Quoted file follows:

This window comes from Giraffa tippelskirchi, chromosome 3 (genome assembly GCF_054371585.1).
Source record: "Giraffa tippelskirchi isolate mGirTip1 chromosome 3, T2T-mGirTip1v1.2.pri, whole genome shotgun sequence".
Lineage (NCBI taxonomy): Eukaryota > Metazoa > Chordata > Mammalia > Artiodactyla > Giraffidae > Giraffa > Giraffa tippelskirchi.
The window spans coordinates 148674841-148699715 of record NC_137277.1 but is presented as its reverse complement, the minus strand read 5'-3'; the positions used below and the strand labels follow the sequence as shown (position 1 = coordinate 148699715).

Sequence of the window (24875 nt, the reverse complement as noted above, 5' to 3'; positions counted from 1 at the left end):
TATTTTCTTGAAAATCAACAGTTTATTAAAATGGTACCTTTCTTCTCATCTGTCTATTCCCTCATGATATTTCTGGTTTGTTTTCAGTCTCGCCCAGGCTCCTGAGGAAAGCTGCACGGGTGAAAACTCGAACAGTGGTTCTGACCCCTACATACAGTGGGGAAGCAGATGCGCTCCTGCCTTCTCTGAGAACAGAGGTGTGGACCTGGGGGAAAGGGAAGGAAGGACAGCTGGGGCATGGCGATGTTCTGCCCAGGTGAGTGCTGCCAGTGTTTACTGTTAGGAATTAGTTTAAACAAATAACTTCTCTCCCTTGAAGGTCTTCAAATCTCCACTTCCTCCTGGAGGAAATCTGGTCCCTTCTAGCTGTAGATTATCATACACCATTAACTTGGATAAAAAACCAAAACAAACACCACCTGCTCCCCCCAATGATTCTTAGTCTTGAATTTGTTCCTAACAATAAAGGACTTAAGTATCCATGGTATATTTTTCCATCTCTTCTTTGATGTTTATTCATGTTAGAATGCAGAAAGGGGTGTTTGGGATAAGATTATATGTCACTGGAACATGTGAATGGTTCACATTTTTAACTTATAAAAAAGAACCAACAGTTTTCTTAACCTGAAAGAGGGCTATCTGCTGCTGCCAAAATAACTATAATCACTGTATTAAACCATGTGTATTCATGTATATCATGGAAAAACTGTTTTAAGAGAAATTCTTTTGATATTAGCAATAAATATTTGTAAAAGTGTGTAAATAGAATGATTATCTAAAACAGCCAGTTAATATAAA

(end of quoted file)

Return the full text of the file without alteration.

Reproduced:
This window comes from Giraffa tippelskirchi, chromosome 3 (genome assembly GCF_054371585.1).
Source record: "Giraffa tippelskirchi isolate mGirTip1 chromosome 3, T2T-mGirTip1v1.2.pri, whole genome shotgun sequence".
Lineage (NCBI taxonomy): Eukaryota > Metazoa > Chordata > Mammalia > Artiodactyla > Giraffidae > Giraffa > Giraffa tippelskirchi.
The window spans coordinates 148674841-148699715 of record NC_137277.1 but is presented as its reverse complement, the minus strand read 5'-3'; the positions used below and the strand labels follow the sequence as shown (position 1 = coordinate 148699715).

Sequence of the window (24875 nt, the reverse complement as noted above, 5' to 3'; positions counted from 1 at the left end):
TATTTTCTTGAAAATCAACAGTTTATTAAAATGGTACCTTTCTTCTCATCTGTCTATTCCCTCATGATATTTCTGGTTTGTTTTCAGTCTCGCCCAGGCTCCTGAGGAAAGCTGCACGGGTGAAAACTCGAACAGTGGTTCTGACCCCTACATACAGTGGGGAAGCAGATGCGCTCCTGCCTTCTCTGAGAACAGAGGTGTGGACCTGGGGGAAAGGGAAGGAAGGACAGCTGGGGCATGGCGATGTTCTGCCCAGGTGAGTGCTGCCAGTGTTTACTGTTAGGAATTAGTTTAAACAAATAACTTCTCTCCCTTGAAGGTCTTCAAATCTCCACTTCCTCCTGGAGGAAATCTGGTCCCTTCTAGCTGTAGATTATCATACACCATTAACTTGGATAAAAAACCAAAACAAACACCACCTGCTCCCCCCAATGATTCTTAGTCTTGAATTTGTTCCTAACAATAAAGGACTTAAGTATCCATGGTATATTTTTCCATCTCTTCTTTGATGTTTATTCATGTTAGAATGCAGAAAGGGGTGTTTGGGATAAGATTATATGTCACTGGAACATGTGAATGGTTCACATTTTTAACTTATAAAAAAGAACCAACAGTTTTCTTAACCTGAAAGAGGGCTATCTGCTGCTGCCAAAATAACTATAATCACTGTATTAAACCATGTGTATTCATGTATATCATGGAAAAACTGTTTTAAGAGAAATTCTTTTGATATTAGCAATAAATATTTGTAAAAGTGTGTAAATAGAATGATTATCTAAAACAGCCAGTTAATATAAA